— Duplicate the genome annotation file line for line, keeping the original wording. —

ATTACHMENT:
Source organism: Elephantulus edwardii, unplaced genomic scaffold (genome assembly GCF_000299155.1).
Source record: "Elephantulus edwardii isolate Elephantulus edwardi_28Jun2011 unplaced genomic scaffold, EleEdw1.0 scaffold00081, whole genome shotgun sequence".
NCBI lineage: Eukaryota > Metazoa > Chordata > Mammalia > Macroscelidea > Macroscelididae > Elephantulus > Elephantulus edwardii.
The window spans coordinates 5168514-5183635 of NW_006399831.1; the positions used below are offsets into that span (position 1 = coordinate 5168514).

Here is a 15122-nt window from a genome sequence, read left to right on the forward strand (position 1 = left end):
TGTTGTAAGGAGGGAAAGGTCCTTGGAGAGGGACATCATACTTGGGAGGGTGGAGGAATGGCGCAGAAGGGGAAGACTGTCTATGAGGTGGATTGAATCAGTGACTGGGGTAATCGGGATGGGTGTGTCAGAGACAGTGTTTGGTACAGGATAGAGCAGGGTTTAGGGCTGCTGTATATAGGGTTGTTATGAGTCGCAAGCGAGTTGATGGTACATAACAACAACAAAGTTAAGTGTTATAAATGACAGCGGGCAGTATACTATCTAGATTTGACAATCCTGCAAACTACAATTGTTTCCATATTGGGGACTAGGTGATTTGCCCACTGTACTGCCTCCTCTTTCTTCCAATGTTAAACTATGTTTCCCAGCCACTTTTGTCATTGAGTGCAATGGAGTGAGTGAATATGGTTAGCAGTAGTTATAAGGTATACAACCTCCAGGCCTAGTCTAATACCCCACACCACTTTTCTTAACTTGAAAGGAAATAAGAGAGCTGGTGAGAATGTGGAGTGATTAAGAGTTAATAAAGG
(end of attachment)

Source organism: Elephantulus edwardii, unplaced genomic scaffold (genome assembly GCF_000299155.1).
Source record: "Elephantulus edwardii isolate Elephantulus edwardi_28Jun2011 unplaced genomic scaffold, EleEdw1.0 scaffold00081, whole genome shotgun sequence".
NCBI lineage: Eukaryota > Metazoa > Chordata > Mammalia > Macroscelidea > Macroscelididae > Elephantulus > Elephantulus edwardii.
The window spans coordinates 5168514-5183635 of NW_006399831.1; the positions used below are offsets into that span (position 1 = coordinate 5168514).

Here is a 15122-nt window from a genome sequence, read left to right on the forward strand (position 1 = left end):
TGTTGTAAGGAGGGAAAGGTCCTTGGAGAGGGACATCATACTTGGGAGGGTGGAGGAATGGCGCAGAAGGGGAAGACTGTCTATGAGGTGGATTGAATCAGTGACTGGGGTAATCGGGATGGGTGTGTCAGAGACAGTGTTTGGTACAGGATAGAGCAGGGTTTAGGGCTGCTGTATATAGGGTTGTTATGAGTCGCAAGCGAGTTGATGGTACATAACAACAACAAAGTTAAGTGTTATAAATGACAGCGGGCAGTATACTATCTAGATTTGACAATCCTGCAAACTACAATTGTTTCCATATTGGGGACTAGGTGATTTGCCCACTGTACTGCCTCCTCTTTCTTCCAATGTTAAACTATGTTTCCCAGCCACTTTTGTCATTGAGTGCAATGGAGTGAGTGAATATGGTTAGCAGTAGTTATAAGGTATACAACCTCCAGGCCTAGTCTAATACCCCACACCACTTTTCTTAACTTGAAAGGAAATAAGAGAGCTGGTGAGAATGTGGAGTGATTAAGAGTTAATAAAGG